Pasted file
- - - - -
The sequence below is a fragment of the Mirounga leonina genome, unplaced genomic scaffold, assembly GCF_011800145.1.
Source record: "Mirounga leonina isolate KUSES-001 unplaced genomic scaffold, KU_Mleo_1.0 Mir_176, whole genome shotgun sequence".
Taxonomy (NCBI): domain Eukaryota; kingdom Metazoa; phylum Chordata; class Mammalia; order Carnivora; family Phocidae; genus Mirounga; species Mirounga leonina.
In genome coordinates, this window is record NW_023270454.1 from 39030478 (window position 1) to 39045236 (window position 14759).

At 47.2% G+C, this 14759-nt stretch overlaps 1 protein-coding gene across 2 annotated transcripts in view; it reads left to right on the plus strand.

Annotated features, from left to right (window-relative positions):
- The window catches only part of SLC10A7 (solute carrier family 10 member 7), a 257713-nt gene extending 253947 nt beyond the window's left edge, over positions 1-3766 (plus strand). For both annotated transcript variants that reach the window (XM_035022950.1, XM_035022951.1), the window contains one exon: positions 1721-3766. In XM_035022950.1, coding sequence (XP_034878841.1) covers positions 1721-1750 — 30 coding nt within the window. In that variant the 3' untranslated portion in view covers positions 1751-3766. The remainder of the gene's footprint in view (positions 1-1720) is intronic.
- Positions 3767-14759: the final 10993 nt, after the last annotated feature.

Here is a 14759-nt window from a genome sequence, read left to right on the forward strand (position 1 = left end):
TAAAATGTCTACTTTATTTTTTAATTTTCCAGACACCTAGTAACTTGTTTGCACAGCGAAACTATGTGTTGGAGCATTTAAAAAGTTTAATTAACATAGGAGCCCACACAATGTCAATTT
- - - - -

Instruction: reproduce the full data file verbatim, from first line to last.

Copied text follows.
The sequence below is a fragment of the Mirounga leonina genome, unplaced genomic scaffold, assembly GCF_011800145.1.
Source record: "Mirounga leonina isolate KUSES-001 unplaced genomic scaffold, KU_Mleo_1.0 Mir_176, whole genome shotgun sequence".
Taxonomy (NCBI): domain Eukaryota; kingdom Metazoa; phylum Chordata; class Mammalia; order Carnivora; family Phocidae; genus Mirounga; species Mirounga leonina.
In genome coordinates, this window is record NW_023270454.1 from 39030478 (window position 1) to 39045236 (window position 14759).

At 47.2% G+C, this 14759-nt stretch overlaps 1 protein-coding gene across 2 annotated transcripts in view; it reads left to right on the plus strand.

Annotated features, from left to right (window-relative positions):
- The window catches only part of SLC10A7 (solute carrier family 10 member 7), a 257713-nt gene extending 253947 nt beyond the window's left edge, over positions 1-3766 (plus strand). For both annotated transcript variants that reach the window (XM_035022950.1, XM_035022951.1), the window contains one exon: positions 1721-3766. In XM_035022950.1, coding sequence (XP_034878841.1) covers positions 1721-1750 — 30 coding nt within the window. In that variant the 3' untranslated portion in view covers positions 1751-3766. The remainder of the gene's footprint in view (positions 1-1720) is intronic.
- Positions 3767-14759: the final 10993 nt, after the last annotated feature.

Here is a 14759-nt window from a genome sequence, read left to right on the forward strand (position 1 = left end):
TAAAATGTCTACTTTATTTTTTAATTTTCCAGACACCTAGTAACTTGTTTGCACAGCGAAACTATGTGTTGGAGCATTTAAAAAGTTTAATTAACATAGGAGCCCACACAATGTCAATTT